CAIRO - Tests showed that E.coli bacteria were behind the deaths of two British tourists in a hotel in Egypt's Red Sea resort of Hurghada, the country's chief prosecutor said Wednesday.
The statement by prosecutor Nabil Sadek came a week after travel company Thomas Cook said that there was a "high level of E.coli and staphylococcus bacteria'' at the Steigenberger Aqua Magic Hotel where John and Susan Cooper died Aug. 21 after falling ill in their room in the five-star hotel.
Forensic tests showed that John Cooper, 69, suffered acute intestinal dysentery caused by E.coli, and Susan Cooper, 64, suffered Hemolytic-uremic syndrome (HUS), most likely because of E.coli, Sadek said.
He said that tests also showed no links between the couple's deaths and the spraying of their neighboring room with lambda-cyhalothrin 5 percent. The insecticide is safe to use, according to the statement.
The couple's bodies showed "no criminal violence'' and other tests showed no toxic or harmful gas emissions or leaks in their room. Tests on air and water at the hotel found nothing unusual, the statement said.
There was not an immediate comment from the Steigenberger Aqua Magic Hotel. Thomas Cook, meanwhile, said it needed time for its own experts to review the prosecutor's statement.
Criminal motives rejected
Egyptian authorities in August dismissed criminal motives as being behind the deaths. They said an initial medical examination of John Cooper showed he had suffered acute circulatory collapse and a sudden cardiac arrest. They also said Susan Cooper was later rushed to a hospital after fainting and underwent resuscitation attempts for 30 minutes but died.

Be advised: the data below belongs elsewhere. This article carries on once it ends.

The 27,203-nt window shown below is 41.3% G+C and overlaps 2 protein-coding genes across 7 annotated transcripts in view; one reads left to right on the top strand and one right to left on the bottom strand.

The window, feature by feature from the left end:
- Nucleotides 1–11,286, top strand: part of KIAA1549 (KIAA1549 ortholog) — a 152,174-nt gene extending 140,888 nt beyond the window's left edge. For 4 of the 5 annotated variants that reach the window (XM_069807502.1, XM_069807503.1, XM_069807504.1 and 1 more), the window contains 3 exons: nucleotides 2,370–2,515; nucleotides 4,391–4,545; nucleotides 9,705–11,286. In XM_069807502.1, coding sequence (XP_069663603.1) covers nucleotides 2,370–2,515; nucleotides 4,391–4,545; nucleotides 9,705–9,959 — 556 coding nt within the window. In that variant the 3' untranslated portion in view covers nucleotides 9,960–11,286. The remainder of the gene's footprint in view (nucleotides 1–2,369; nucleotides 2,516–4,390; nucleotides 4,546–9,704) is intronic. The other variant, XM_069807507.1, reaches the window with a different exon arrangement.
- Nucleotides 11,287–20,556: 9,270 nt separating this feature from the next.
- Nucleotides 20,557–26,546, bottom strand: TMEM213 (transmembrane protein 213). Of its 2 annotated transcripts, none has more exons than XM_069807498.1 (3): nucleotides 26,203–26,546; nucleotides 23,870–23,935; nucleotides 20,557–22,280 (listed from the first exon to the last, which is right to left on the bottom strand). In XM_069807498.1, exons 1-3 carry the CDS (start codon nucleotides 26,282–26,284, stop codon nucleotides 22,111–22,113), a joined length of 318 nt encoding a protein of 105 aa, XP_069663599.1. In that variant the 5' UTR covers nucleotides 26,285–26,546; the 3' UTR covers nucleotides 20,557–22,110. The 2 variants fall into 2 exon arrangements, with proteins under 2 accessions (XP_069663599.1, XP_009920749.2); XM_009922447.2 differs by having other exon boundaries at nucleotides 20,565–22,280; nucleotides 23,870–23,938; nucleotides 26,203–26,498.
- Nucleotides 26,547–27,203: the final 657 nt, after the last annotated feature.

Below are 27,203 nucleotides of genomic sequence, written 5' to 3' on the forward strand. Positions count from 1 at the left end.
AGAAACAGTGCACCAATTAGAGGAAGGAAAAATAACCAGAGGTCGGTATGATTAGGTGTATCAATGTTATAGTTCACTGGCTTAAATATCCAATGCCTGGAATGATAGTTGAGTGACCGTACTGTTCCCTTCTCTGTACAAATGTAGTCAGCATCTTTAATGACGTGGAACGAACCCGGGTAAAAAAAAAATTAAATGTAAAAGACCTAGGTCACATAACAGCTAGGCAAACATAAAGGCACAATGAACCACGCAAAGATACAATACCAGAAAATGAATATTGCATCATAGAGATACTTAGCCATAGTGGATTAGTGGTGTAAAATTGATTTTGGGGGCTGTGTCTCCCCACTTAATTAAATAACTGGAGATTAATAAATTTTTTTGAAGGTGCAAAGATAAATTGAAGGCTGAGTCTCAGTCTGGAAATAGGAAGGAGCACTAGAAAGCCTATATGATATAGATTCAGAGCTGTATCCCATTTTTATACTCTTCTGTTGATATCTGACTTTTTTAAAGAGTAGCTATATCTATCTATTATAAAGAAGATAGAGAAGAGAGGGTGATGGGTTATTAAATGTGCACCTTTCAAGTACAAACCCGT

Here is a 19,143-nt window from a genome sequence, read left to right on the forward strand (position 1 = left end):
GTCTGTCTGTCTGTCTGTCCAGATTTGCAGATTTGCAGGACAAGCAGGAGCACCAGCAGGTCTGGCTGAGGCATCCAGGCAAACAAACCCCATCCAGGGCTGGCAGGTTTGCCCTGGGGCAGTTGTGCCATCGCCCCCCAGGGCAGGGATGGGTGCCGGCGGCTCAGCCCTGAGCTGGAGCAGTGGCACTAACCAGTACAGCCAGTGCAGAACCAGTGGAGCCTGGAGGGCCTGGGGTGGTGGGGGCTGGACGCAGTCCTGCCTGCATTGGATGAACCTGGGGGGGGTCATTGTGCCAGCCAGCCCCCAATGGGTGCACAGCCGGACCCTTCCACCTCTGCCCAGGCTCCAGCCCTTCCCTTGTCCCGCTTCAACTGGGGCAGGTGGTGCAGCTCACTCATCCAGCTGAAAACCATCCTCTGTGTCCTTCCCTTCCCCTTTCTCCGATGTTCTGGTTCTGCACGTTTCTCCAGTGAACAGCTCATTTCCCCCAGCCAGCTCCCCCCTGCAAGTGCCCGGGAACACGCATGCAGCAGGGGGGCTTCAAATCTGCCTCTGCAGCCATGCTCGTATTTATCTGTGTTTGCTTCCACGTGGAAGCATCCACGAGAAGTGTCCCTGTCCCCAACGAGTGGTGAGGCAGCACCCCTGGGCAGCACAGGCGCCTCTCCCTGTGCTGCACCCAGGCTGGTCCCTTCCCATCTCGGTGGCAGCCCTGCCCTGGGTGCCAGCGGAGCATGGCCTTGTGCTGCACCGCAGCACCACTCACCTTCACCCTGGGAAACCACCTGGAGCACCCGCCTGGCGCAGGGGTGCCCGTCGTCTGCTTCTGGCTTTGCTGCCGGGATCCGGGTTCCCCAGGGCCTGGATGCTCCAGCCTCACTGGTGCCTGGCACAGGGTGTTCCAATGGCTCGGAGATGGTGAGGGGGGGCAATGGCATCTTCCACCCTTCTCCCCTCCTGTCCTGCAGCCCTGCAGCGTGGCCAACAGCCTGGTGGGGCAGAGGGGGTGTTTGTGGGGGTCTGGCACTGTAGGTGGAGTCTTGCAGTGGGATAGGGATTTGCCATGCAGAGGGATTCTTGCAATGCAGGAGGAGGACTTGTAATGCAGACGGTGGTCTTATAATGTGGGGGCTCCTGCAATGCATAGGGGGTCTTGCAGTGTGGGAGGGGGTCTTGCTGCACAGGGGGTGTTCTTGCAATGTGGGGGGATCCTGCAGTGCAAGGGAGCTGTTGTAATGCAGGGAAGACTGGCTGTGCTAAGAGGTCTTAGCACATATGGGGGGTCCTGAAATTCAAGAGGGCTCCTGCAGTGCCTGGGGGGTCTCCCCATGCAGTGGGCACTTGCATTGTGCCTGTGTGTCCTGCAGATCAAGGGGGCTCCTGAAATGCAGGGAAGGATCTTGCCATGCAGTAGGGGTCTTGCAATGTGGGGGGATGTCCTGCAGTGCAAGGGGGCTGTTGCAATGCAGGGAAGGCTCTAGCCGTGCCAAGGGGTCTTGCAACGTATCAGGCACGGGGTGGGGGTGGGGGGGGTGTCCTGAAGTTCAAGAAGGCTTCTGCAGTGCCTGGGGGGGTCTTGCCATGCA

The Coopers' deaths last week prompted Thomas Cook to evacuate its 301 customers from the hotel as a "precautionary measure.''
Egypt's vital tourism industry has been dealt a severe blow by political turmoil that ensued after a 2011 uprising that toppled longtime autocrat Hosni Mubarak. A 2015 Islamic State bombing of a Russian passenger plane over the Sinai Peninsula, which killed all 224 people on board, was among several incidents that led to the decimation of the country's multibillion-dollar tourism industry. Russia subsequently imposed a two-year ban on all flights to Egypt.
Earlier this year, Russian flights to Cairo resumed, but flights to resort cities have yet to be decided upon.
Britain, another major source of visitors to Egypt, also suspended flights to Sharm el-Sheikh, the popular Red Sea resort in Sinai from which the doomed Russian airliner took off shortly before it crashed.
The government has gone to great lengths to bolster the sector by launching tourism campaigns, touting new archaeological discoveries, boosting security around historical sites and stepping up security at airports.